Andy Calvert & provided by Dekie Hicks
He had a magic touch when it came to living things. John Schulz was perhaps best known in Northwest Georgia as a botanical artist of sorts, that is, a creator of landscapes. But he did not grow up wanting to be a gardener; he came to this field by an unexpected route: photography. In the early 1970s, when he was teaching potential dropouts at Eddy Junior High School in Columbus, Georgia, he took up photography as something to teach his students.
He wound up falling in love with it himself. His pictures caught the attention of a man who hired Schulz to take photos of his wife’s African violets for a book. Though unsure about the project, Schulz went and took the pictures. He was captivated, and from then on, he was hooked on photography. So, his initial interest in gardening was not in planting and designing, but in the beauty of flowers, the aesthetics of plants.
Schulz designed and built a greenhouse at the school where he worked, and it was there he began to teach himself how to grow things. In 1975, with the help and encouragement of some friends, Schulz moved to Rome, Georgia, and opened a greenhouse. Running that business is how he met many of the people around town who became his customers. This began a seat-of-his-pants effort to teach himself how to do beautiful garden design. Through trial and error, he became a master at it.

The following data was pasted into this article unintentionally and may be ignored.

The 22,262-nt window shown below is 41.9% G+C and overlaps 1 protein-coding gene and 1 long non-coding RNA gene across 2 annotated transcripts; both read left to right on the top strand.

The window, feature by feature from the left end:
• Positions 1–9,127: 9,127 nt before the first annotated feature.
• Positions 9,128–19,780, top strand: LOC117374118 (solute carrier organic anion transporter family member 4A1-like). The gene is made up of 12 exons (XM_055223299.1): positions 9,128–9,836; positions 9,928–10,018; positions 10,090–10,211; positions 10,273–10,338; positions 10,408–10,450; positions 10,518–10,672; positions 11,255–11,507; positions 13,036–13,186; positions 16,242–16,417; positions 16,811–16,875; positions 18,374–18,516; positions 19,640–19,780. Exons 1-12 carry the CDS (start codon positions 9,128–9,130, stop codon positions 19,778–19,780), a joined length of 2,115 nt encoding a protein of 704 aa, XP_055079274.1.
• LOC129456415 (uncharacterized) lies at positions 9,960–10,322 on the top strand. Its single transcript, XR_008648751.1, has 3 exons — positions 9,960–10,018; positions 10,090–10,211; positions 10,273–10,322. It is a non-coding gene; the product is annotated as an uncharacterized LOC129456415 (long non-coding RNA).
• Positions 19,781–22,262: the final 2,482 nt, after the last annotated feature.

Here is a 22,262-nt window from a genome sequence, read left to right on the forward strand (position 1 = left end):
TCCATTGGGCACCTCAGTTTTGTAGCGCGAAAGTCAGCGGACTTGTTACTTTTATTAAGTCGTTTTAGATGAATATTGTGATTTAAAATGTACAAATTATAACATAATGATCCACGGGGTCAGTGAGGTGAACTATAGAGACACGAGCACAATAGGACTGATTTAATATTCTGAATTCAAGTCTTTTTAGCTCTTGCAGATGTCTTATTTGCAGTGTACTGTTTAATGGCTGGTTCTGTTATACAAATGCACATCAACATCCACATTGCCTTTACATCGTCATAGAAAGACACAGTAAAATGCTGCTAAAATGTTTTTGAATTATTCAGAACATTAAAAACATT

Over time, Schulz expanded his gardening work to more private homes, public spaces, and even took on corporate accounts (like the area McDonald’s). Eventually, he had a landscaping crew working under him.
Pulling weeds, writing words
Though widely known as John the Plant Man, Schulz could just as justifiably be called John the Book Man. Dekie Hicks, Schulz’s widow, met him in the spring of 2007. She recalls, “We met at a meeting of RAW [Rome Area Writers]. He was there looking for an editor, and I said I would edit his book for him.” That book turned out to be Schulz’s first novel, Requiem for a Redneck, which was published in 2009.
Over the next 10 years, Schulz came out with three other books: the sequel Redemption for a Redneck, an autobiographical work called Sweetie Drives on Chemo Days, and a volume on gardening called The Basics of Pruning. Originally, it was Schulz’s intention to make his Redneck books into a trilogy, but as Hicks puts it, “He couldn’t find the perfect redneck crime. Requiem is a tragicomedy, and Redemption is a love story, and he wanted a mystery, like a crime/caper, but it never worked out.”
Hicks published all of Schulz’s books through her company Wheredepony Press, which provides editing services, book formatting and design, and assistance with dealing with printers for people who want to self-publish. She says, “This business grew out of John’s search to self-publish Requiem. Back then, he was doing a lot of research on self-publishing and came to the conclusion that he wanted to try it. So, when he met me, we decided to try it together. It was sort of a lucky thing.”